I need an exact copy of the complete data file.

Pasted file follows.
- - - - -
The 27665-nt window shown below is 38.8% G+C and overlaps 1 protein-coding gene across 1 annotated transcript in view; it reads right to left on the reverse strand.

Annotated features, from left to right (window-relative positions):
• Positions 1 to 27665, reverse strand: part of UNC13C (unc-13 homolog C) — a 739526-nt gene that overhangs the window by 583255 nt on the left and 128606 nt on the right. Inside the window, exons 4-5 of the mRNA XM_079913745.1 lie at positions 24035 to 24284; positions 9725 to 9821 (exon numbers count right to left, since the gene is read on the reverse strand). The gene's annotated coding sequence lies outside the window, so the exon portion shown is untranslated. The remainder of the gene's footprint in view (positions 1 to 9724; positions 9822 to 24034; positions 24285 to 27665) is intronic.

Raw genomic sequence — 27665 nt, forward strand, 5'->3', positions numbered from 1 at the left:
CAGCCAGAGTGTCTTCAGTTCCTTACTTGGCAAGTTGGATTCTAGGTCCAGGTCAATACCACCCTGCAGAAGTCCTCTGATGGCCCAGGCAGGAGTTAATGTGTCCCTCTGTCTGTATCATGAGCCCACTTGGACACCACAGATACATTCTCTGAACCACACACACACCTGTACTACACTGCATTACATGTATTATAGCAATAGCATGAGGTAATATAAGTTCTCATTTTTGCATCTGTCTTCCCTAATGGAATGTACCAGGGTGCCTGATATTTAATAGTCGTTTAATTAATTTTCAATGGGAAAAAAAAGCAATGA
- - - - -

The 27665-nt window shown below is 38.8% G+C and overlaps 1 protein-coding gene across 1 annotated transcript in view; it reads right to left on the reverse strand.

Annotated features, from left to right (window-relative positions):
• Positions 1 to 27665, reverse strand: part of UNC13C (unc-13 homolog C) — a 739526-nt gene that overhangs the window by 583255 nt on the left and 128606 nt on the right. Inside the window, exons 4-5 of the mRNA XM_079913745.1 lie at positions 24035 to 24284; positions 9725 to 9821 (exon numbers count right to left, since the gene is read on the reverse strand). The gene's annotated coding sequence lies outside the window, so the exon portion shown is untranslated. The remainder of the gene's footprint in view (positions 1 to 9724; positions 9822 to 24034; positions 24285 to 27665) is intronic.

Raw genomic sequence — 27665 nt, forward strand, 5'->3', positions numbered from 1 at the left:
CAGCCAGAGTGTCTTCAGTTCCTTACTTGGCAAGTTGGATTCTAGGTCCAGGTCAATACCACCCTGCAGAAGTCCTCTGATGGCCCAGGCAGGAGTTAATGTGTCCCTCTGTCTGTATCATGAGCCCACTTGGACACCACAGATACATTCTCTGAACCACACACACACCTGTACTACACTGCATTACATGTATTATAGCAATAGCATGAGGTAATATAAGTTCTCATTTTTGCATCTGTCTTCCCTAATGGAATGTACCAGGGTGCCTGATATTTAATAGTCGTTTAATTAATTTTCAATGGGAAAAAAAAGCAATGA